Build the setting. Build the rules of the world. Give me characters that have actual motivation. Remember, fantasy is the setting, characters make the story.

And go read some awesome books:

The Wheel of the Infinite – Martha Wells

The Hawk & Fisher Series – Simon R. Green

Mistborn  – Brian Sanderson

And whatever people suggest in the comments below. 🙂

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What the heck is the YA market?

When I was a kid — yes, I’m going there — there was nothing called YA. There were kids books and there were adult books.

Yes, books were sort of grouped in the kids section by age range, but there was no separate place for books aimed at what we now call young adults.

YA is now a market and so now we have to figure out how to define that market. From my perspective, YA contains books aimed at people aged 12 to 18. (Which does not in any way mean that you have to be that age to read them.)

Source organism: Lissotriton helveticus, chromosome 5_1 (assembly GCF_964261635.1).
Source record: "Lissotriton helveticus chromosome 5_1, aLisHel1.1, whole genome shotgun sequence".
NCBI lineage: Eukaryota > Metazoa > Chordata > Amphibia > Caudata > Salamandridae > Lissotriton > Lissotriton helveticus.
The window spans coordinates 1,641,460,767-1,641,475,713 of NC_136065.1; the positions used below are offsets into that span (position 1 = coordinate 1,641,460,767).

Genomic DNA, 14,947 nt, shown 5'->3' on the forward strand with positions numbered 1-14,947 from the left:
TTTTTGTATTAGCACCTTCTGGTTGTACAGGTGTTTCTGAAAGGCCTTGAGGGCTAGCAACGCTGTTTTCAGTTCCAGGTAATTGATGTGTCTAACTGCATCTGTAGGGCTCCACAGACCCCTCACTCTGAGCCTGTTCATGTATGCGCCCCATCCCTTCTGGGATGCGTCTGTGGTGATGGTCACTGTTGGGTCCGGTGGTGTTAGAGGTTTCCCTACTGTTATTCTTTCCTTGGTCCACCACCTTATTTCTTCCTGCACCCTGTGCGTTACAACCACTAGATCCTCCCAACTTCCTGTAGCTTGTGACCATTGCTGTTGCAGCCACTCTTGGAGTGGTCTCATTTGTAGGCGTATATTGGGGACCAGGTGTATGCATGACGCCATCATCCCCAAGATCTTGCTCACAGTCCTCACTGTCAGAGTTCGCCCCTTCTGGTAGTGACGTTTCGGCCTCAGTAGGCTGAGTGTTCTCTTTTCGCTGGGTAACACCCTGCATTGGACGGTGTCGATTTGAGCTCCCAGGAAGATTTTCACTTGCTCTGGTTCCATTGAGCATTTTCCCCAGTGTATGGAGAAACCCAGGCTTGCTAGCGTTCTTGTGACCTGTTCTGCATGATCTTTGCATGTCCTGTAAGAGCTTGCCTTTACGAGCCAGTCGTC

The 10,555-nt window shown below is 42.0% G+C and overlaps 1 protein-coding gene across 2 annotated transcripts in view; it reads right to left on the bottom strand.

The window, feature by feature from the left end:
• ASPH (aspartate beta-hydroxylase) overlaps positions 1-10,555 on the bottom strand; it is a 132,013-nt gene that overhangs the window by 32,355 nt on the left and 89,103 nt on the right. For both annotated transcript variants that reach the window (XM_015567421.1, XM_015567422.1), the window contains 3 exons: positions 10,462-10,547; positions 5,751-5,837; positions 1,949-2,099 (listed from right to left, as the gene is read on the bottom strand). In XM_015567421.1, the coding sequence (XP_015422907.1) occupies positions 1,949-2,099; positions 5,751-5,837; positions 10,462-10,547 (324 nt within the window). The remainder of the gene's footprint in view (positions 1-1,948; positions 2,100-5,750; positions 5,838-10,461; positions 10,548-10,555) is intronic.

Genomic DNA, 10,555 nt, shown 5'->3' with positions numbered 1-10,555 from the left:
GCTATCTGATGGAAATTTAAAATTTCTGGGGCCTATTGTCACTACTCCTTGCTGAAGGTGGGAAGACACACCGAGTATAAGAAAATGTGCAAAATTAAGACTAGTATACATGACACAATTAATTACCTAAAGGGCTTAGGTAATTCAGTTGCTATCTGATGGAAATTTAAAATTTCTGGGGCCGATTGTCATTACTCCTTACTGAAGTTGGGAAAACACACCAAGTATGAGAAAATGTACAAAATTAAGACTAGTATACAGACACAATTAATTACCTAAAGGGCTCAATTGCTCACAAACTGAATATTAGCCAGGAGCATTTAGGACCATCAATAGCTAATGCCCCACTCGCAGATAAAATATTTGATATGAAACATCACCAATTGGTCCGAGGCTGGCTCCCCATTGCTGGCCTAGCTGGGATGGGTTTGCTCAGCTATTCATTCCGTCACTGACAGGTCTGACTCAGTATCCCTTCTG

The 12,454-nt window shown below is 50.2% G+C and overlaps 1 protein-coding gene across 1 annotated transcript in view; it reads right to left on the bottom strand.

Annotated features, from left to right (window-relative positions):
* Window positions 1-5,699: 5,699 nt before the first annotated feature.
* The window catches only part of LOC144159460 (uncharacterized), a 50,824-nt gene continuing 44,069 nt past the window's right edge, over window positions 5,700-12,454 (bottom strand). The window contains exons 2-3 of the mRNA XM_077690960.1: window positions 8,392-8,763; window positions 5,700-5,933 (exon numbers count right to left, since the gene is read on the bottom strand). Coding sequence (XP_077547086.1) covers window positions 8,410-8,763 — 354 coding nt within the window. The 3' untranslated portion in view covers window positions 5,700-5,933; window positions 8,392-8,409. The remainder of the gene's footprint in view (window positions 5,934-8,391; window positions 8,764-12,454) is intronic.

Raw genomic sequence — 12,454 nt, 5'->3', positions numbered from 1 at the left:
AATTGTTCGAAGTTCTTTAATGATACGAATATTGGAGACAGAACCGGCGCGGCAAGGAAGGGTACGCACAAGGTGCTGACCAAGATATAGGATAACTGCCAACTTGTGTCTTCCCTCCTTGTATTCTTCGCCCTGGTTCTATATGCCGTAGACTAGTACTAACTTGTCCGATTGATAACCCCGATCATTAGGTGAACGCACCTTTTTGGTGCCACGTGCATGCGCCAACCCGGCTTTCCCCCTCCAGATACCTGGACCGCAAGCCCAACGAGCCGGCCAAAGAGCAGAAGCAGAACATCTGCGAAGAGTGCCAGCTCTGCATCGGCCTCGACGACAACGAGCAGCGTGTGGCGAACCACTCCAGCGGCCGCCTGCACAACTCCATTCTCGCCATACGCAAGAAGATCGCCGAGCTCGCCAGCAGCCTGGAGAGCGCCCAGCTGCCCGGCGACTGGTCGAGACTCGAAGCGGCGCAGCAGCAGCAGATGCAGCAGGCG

The rule of thumb when I was a baby-author and getting the hang of this publishing thing was that a book for kids was grouped by the age of its protagonist. For example, books aimed at tweens would have a protagonist who was approximately fifteen/ in high school. Books aimed at high school students generally featured seniors in high school or kids just entering college.

That’s not exactly how it works anymore.

YA features protagonists who are the same age as the readers, or just above them. Right now, they’re chosen ones fighting in dystopias, or quietly desperate high school struggles, or soul-shattering stories written by John Green. Now, as a reader, you don’t have to decide if something is YA, it’s right there in the section of the bookstore labeled YA.

I don’t have that luxury. I’m over here on the publisher side. I have to decide if it belongs in that section of the bookstore.

How do I do that? I fall back on what I know. If the protagonist is between fifteen and twenty-five, check-box one is achieved. If the story is something that follows a general pattern of what’s in the market right now for YA, check-box two is achieved. If the writing is over-blown and annoyingly pedantic… erm… no.

I have nothing against poetry. I have nothing against using multi-syllabic words or facing difficult concepts in a story. Let’s face it, Harry Potter has racism, fascism, class warfare, prisoners of war, torture, and death. Hunger Games is children literally hunting each other. Difficult storylines, difficult words, none of that is a problem. Sex, violence, cursing, none of those things are deal-breakers anymore.